Gaza’s aquifer and only natural freshwater source is “in danger of collapse,” the UN is warning.
Engineers have long been battling to keep the densely populated strip’s water and sewage system limping along.
But in September the UN Environment Programme warned that damage to the underground aquifer – due to the Israeli and Egyptian blockade, conflict, and years of overuse and underinvestment – could take centuries to reverse if it is not halted now. Monther Shoblak, director of Gaza’s Coastal Municipality Water Utility, sniffs the air at the Beit Lahia water treatment plant and smiles.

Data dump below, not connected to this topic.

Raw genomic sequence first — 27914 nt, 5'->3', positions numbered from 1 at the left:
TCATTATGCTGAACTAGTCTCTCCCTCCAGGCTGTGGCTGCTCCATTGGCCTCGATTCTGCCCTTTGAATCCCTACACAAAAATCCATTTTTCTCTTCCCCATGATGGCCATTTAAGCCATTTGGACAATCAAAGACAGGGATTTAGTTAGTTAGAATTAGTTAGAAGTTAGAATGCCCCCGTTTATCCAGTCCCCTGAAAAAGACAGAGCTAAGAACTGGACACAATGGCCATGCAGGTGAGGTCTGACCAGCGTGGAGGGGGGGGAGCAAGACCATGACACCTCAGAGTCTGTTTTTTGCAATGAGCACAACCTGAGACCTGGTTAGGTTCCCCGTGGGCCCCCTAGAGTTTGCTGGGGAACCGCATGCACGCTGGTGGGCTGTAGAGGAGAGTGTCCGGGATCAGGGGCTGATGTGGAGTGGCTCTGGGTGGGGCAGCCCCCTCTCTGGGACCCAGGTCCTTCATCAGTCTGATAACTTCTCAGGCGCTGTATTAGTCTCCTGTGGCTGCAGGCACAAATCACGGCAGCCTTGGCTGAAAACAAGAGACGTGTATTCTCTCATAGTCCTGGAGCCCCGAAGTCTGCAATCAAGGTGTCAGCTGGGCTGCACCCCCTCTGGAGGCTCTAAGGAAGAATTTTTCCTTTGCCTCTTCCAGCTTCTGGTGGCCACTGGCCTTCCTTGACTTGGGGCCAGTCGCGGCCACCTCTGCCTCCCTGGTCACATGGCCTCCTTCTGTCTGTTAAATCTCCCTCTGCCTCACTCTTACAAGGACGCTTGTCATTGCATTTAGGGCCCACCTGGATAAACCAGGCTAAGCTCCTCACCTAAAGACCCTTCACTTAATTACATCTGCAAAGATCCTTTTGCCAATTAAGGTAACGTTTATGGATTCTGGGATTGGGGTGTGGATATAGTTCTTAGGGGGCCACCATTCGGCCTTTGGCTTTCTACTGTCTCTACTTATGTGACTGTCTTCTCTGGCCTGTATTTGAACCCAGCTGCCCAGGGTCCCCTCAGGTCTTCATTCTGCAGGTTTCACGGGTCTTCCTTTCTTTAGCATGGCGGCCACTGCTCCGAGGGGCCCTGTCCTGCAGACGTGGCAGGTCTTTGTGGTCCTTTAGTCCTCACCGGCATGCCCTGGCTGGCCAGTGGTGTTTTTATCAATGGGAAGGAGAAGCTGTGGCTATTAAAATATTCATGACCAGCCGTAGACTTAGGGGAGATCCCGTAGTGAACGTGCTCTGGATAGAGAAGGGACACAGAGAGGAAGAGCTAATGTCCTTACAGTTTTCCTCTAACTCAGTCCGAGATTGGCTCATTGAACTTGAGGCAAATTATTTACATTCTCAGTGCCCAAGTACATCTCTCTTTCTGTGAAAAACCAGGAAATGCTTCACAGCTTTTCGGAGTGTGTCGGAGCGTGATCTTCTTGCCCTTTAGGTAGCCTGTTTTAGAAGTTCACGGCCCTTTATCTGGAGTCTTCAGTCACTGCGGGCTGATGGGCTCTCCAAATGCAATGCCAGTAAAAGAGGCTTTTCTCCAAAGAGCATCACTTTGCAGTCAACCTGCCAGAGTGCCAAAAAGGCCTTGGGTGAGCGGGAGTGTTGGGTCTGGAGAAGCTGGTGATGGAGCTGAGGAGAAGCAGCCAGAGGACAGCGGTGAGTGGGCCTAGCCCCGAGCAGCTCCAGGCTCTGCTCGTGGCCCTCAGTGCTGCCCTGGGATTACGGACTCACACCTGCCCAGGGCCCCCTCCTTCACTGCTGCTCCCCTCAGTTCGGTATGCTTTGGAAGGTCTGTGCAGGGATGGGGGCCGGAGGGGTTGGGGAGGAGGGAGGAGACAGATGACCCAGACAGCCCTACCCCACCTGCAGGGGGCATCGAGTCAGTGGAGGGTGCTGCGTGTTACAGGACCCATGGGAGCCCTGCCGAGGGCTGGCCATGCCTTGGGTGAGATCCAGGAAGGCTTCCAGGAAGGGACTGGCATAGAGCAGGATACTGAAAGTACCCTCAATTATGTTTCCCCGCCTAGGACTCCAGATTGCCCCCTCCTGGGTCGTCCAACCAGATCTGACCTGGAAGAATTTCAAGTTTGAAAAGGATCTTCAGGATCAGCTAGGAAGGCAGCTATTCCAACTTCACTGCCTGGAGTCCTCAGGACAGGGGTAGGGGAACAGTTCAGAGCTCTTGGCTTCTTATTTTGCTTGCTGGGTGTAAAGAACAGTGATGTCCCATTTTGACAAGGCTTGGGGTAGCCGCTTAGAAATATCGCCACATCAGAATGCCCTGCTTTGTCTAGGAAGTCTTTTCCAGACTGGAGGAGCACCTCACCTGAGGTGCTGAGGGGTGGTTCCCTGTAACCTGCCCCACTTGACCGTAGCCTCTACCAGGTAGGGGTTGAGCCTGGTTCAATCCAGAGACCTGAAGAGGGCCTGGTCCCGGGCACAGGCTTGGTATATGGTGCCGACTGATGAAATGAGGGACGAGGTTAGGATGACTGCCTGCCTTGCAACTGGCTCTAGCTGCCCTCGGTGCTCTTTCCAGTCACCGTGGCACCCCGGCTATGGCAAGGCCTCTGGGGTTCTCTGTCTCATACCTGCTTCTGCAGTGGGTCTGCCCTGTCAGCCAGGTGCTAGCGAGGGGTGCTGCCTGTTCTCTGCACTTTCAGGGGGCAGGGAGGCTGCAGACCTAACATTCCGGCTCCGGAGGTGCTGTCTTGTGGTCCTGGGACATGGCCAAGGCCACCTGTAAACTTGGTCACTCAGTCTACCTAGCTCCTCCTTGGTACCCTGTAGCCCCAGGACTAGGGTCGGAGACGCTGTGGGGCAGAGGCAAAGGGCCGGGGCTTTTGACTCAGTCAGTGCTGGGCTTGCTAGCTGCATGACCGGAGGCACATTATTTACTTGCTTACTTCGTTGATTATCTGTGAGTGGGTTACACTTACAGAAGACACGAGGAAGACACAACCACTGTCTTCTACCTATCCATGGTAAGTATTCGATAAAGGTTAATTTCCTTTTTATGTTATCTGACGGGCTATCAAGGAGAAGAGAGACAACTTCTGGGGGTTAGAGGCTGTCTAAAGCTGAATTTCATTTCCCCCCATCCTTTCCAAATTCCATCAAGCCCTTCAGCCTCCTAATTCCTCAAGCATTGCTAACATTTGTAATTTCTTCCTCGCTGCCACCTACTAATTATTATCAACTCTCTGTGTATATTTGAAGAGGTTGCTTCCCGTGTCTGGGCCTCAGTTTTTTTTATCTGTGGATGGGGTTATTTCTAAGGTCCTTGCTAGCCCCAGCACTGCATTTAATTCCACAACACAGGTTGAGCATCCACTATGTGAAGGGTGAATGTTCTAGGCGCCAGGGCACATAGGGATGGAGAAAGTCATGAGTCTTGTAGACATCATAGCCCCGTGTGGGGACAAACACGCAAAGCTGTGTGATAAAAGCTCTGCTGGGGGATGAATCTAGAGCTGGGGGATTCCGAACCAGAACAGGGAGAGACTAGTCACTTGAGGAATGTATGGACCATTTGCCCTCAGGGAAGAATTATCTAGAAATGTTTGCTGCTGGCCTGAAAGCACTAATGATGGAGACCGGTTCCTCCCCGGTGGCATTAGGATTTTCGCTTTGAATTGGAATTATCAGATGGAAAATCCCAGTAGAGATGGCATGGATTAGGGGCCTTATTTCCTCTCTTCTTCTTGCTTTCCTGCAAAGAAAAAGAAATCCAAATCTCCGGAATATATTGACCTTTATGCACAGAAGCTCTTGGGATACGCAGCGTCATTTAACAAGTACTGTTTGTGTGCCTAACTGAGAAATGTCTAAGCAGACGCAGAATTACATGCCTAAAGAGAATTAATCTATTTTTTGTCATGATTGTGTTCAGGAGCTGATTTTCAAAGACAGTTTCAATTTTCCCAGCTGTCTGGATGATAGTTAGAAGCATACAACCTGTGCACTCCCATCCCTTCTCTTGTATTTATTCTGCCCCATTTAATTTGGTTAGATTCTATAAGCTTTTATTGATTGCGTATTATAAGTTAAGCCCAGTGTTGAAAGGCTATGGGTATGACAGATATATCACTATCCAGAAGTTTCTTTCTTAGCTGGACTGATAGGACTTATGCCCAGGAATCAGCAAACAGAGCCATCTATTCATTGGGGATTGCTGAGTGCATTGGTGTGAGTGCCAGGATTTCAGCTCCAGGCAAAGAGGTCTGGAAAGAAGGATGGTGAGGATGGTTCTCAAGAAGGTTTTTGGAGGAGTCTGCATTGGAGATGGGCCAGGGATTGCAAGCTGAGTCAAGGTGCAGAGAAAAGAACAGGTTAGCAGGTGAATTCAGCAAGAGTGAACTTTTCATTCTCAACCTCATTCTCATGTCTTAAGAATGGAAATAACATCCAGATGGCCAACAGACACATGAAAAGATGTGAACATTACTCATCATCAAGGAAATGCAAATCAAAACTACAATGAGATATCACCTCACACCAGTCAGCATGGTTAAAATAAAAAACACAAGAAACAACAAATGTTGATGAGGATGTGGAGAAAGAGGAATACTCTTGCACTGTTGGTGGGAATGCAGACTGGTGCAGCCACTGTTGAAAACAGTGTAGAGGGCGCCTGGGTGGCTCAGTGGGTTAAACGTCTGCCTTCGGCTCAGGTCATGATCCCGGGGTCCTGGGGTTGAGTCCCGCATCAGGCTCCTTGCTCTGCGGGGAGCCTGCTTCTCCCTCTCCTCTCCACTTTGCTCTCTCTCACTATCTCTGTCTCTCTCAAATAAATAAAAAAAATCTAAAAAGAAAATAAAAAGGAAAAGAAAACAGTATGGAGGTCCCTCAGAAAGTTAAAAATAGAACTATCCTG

“I’m happy when I smell sewage,” he jokes, “it means the turbines are working.”
Propellers are agitating the frothy sludge in one of the lagoons, aerating it to help bacteria digest it.
He says the machinery sometimes falls silent during the power cuts that plague most of Gaza.
But the mirror-smooth pond next to it is a perpetual concern.
The plant is handling twice its capacity and is only able to partially treat the sewage.
Lagoons designed to allow treated clean water to infiltrate through Gaza’s sandy soil back down into the aquifer are instead funnelling sewage straight back into the groundwater
In addition, with several years of drought and the digging of hundreds of illegal, unregulated wells, the UN Environmental Programme says at least three times more water is extracted than is replenished each year.